Big story in the WSJ, but I’m not surprised in the least. Three points:
1. Amazingly, the FDA has no public surveillance system for counterfeit drugs in the US.
2. Despite high-profile discussions at WHO, the story doesn’t carefully distinguish mere patent infringement (legal drugs with proper ingredients parallel imported into the US) from public health hazards (substandard, dangerous drugs not made by any reputable manufacturer). From the careful wording of the story, it appears that mere patent infringement is involved. That is a significant issue, missed by the reporters.
3. Publicly, the industry treats counterfeit drugs as a “foreign” problem, but high US prices for patented medicines makes us the most lucrative market for criminals. Back in 2006, I wrote:
When criminals market cocaine, they need to deliver the expected (and observable) biochemical effect: customers want to get high. Delivering a placebo will not only destroy customer loyalty and repeat business, but it may also result in violence. However, many patented drugs do not deliver an effect that is immediately observable to the patient. If a patient takes a placebo instead of a drug such as atorvastatin calcium (Lipitor), the patient may not notice the lack of therapeutic effect for months. By the time it is noticed, it may be very difficult to re–trace the supply chain to the point where the counterfeit was introduced. Some commentators reluctantly acknowledge that counterfeit drugs are something of a “perfect crime.” For drugs that do not produce an immediately observable therapeutic effect, criminals need not go to the trouble to procure and ship the actual drugs. Any placebo will do, at a fraction of the cost…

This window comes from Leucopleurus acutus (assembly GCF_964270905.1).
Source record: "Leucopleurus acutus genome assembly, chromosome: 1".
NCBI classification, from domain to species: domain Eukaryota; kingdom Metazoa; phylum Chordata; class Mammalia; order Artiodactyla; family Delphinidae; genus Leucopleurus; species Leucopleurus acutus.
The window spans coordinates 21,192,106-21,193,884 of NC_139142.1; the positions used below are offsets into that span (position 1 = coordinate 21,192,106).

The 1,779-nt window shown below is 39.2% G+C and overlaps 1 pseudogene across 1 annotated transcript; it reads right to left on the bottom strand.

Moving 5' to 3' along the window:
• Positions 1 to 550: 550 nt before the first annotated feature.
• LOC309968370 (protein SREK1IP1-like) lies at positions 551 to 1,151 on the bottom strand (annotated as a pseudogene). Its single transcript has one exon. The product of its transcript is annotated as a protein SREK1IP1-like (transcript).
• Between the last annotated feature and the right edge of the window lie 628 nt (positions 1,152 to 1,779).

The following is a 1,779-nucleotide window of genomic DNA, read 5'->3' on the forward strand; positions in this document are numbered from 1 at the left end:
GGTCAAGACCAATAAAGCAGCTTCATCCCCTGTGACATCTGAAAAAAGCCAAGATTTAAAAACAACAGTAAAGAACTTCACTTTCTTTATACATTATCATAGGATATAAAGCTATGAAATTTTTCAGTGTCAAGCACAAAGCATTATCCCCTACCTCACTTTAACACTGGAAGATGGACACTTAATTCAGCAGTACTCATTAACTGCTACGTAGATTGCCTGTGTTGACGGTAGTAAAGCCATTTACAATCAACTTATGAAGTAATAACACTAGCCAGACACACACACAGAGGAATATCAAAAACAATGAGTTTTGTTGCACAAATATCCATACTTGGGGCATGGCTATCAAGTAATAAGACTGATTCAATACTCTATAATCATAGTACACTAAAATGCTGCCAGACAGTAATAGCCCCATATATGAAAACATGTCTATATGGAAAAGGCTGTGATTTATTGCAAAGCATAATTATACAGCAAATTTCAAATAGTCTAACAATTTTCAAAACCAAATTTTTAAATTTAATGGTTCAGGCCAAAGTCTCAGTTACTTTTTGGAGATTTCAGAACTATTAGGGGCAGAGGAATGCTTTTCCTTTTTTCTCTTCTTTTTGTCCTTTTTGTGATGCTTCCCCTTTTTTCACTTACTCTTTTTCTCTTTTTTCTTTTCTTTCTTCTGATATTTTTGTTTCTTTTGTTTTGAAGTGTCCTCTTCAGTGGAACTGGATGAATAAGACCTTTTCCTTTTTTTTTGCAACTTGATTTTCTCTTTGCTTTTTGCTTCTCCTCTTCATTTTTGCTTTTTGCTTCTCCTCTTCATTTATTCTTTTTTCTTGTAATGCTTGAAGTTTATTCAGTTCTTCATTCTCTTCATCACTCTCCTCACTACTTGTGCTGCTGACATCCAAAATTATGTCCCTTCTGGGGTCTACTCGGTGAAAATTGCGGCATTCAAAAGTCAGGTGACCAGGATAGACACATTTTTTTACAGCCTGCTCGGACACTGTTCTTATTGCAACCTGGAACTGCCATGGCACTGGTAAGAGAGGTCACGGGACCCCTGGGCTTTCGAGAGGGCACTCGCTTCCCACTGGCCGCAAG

UPDATE: best comment from the Avastin story on Phamalot:
Counterfeit suggests someone made fake drugs, but it is possible that these vials contain the real deal manufactured by or for or under a license from Genentech, which is owned by Roche. The question is whether these are truly counterfeit medicines, or whether a smart distributor bought the drugs at a low price in Europe or elsewhere and shipped them to the US.